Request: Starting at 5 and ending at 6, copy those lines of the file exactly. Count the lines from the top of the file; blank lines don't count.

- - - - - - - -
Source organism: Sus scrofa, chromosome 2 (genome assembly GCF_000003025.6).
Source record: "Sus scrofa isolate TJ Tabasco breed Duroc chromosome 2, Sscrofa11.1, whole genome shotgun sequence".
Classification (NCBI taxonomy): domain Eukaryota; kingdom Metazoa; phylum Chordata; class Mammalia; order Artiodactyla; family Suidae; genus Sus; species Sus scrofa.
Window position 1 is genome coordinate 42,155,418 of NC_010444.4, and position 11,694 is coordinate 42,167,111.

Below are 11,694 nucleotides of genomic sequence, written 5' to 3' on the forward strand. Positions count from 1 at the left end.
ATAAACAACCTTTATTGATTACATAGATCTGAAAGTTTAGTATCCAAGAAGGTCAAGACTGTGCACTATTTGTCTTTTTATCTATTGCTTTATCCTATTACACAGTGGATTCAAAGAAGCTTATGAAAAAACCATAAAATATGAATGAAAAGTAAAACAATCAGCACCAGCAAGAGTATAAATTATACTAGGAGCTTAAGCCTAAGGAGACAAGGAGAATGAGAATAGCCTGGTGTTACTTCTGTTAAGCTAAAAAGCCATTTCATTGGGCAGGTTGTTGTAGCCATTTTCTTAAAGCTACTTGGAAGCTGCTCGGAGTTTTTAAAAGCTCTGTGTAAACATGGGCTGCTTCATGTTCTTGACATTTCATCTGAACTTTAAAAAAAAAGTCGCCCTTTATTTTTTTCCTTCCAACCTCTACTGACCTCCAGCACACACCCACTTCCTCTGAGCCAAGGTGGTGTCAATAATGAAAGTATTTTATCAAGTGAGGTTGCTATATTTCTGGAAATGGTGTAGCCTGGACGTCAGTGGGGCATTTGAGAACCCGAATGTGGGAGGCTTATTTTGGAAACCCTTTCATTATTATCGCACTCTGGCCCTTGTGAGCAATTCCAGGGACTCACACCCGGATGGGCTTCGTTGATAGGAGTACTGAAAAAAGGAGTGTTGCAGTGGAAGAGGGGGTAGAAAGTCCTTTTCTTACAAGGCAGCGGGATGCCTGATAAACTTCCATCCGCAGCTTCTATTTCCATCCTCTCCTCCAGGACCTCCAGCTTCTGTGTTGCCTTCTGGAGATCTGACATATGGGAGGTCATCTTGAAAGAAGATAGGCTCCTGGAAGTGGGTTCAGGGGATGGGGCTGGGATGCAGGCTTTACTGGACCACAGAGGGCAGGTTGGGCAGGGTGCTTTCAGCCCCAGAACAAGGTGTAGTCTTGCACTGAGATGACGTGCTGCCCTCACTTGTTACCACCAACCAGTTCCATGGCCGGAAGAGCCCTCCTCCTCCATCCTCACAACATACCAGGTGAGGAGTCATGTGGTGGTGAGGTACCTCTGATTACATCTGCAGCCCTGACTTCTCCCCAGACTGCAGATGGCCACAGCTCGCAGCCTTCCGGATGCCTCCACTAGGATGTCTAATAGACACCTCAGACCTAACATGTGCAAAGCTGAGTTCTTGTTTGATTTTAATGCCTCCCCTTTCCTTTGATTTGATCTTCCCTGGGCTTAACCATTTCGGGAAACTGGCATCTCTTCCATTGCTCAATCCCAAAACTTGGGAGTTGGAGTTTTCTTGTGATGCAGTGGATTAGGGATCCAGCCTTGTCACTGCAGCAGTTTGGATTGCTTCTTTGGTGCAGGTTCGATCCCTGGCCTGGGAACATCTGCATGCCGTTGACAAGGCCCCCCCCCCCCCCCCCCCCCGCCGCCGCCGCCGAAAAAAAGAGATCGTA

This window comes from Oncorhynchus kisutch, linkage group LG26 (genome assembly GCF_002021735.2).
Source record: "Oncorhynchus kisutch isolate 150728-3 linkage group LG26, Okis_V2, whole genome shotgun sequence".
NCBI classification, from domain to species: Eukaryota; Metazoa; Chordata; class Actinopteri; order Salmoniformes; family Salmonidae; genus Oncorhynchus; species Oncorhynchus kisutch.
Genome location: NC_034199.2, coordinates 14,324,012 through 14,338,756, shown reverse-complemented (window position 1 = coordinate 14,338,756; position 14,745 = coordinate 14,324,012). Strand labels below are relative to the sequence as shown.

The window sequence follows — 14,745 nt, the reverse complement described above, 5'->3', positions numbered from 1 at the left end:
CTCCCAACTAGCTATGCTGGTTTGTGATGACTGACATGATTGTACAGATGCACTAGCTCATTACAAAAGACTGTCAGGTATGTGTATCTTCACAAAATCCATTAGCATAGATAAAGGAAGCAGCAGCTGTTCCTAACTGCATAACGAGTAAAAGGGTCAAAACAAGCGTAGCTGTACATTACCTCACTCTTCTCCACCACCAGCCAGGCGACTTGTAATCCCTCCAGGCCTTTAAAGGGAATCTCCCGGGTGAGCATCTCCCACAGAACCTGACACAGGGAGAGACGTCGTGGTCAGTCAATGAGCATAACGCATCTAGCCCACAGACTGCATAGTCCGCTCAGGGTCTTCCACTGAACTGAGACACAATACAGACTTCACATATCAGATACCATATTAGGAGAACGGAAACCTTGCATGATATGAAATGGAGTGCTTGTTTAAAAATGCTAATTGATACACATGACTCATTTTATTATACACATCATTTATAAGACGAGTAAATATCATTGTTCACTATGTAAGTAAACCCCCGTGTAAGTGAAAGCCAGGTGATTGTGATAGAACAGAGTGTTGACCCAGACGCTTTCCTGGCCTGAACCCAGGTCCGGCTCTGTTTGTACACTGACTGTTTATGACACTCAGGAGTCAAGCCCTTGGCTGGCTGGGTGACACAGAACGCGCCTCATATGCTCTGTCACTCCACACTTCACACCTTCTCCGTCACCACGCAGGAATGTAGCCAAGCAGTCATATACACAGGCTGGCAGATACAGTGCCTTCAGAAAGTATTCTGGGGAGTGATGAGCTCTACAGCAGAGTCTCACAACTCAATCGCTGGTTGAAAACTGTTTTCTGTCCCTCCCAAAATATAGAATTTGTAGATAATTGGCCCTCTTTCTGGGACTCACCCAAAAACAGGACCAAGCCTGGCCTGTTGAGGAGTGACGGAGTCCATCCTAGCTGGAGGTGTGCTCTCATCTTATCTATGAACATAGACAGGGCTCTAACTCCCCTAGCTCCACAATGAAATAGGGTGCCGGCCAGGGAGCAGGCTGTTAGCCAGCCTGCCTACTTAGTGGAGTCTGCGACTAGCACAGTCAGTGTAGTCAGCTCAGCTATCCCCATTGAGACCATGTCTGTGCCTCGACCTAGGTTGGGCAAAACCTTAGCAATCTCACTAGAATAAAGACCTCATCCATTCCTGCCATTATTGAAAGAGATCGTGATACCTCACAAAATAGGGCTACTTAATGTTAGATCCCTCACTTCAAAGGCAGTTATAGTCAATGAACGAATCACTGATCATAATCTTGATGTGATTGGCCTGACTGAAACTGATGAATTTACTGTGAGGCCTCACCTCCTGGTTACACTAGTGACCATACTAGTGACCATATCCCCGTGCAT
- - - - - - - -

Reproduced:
Below are 11,694 nucleotides of genomic sequence, written 5' to 3' on the forward strand. Positions count from 1 at the left end.
ATAAACAACCTTTATTGATTACATAGATCTGAAAGTTTAGTATCCAAGAAGGTCAAGACTGTGCACTATTTGTCTTTTTATCTATTGCTTTATCCTATTACACAGTGGATTCAAAGAAGCTTATGAAAAAACCATAAAATATGAATGAAAAGTAAAACAATCAGCACCAGCAAGAGTATAAATTATACTAGGAGCTTAAGCCTAAGGAGACAAGGAGAATGAGAATAGCCTGGTGTTACTTCTGTTAAGCTAAAAAGCCATTTCATTGGGCAGGTTGTTGTAGCCATTTTCTTAAAGCTACTTGGAAGCTGCTCGGAGTTTTTAAAAGCTCTGTGTAAACATGGGCTGCTTCATGTTCTTGACATTTCATCTGAACTTTAAAAAAAAAGTCGCCCTTTATTTTTTTCCTTCCAACCTCTACTGACCTCCAGCACACACCCACTTCCTCTGAGCCAAGGTGGTGTCAATAATGAAAGTATTTTATCAAGTGAGGTTGCTATATTTCTGGAAATGGTGTAGCCTGGACGTCAGTGGGGCATTTGAGAACCCGAATGTGGGAGGCTTATTTTGGAAACCCTTTCATTATTATCGCACTCTGGCCCTTGTGAGCAATTCCAGGGACTCACACCCGGATGGGCTTCGTTGATAGGAGTACTGAAAAAAGGAGTGTTGCAGTGGAAGAGGGGGTAGAAAGTCCTTTTCTTACAAGGCAGCGGGATGCCTGATAAACTTCCATCCGCAGCTTCTATTTCCATCCTCTCCTCCAGGACCTCCAGCTTCTGTGTTGCCTTCTGGAGATCTGACATATGGGAGGTCATCTTGAAAGAAGATAGGCTCCTGGAAGTGGGTTCAGGGGATGGGGCTGGGATGCAGGCTTTACTGGACCACAGAGGGCAGGTTGGGCAGGGTGCTTTCAGCCCCAGAACAAGGTGTAGTCTTGCACTGAGATGACGTGCTGCCCTCACTTGTTACCACCAACCAGTTCCATGGCCGGAAGAGCCCTCCTCCTCCATCCTCACAACATACCAGGTGAGGAGTCATGTGGTGGTGAGGTACCTCTGATTACATCTGCAGCCCTGACTTCTCCCCAGACTGCAGATGGCCACAGCTCGCAGCCTTCCGGATGCCTCCACTAGGATGTCTAATAGACACCTCAGACCTAACATGTGCAAAGCTGAGTTCTTGTTTGATTTTAATGCCTCCCCTTTCCTTTGATTTGATCTTCCCTGGGCTTAACCATTTCGGGAAACTGGCATCTCTTCCATTGCTCAATCCCAAAACTTGGGAGTTGGAGTTTTCTTGTGATGCAGTGGATTAGGGATCCAGCCTTGTCACTGCAGCAGTTTGGATTGCTTCTTTGGTGCAGGTTCGATCCCTGGCCTGGGAACATCTGCATGCCGTTGACAAGGCCCCCCCCCCCCCCCCCCCCCGCCGCCGCCGCCGAAAAAAAGAGATCGTA